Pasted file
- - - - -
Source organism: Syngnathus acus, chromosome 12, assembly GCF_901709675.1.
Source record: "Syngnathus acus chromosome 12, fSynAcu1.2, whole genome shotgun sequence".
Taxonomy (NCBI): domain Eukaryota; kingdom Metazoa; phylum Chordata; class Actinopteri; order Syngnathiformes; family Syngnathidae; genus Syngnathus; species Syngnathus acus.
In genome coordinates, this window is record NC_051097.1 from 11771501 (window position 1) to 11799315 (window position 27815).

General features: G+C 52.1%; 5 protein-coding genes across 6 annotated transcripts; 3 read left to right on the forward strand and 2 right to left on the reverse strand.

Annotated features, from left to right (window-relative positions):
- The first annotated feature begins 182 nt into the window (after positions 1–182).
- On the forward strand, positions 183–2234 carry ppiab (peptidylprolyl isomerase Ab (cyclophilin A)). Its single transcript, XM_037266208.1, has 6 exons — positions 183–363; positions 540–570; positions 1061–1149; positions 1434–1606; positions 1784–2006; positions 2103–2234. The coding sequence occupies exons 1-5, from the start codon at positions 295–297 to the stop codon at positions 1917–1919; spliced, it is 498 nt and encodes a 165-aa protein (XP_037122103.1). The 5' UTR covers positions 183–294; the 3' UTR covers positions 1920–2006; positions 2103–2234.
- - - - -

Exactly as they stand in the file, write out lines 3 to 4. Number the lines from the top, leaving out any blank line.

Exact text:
Taxonomy (NCBI): domain Eukaryota; kingdom Metazoa; phylum Chordata; class Actinopteri; order Syngnathiformes; family Syngnathidae; genus Syngnathus; species Syngnathus acus.
In genome coordinates, this window is record NC_051097.1 from 11771501 (window position 1) to 11799315 (window position 27815).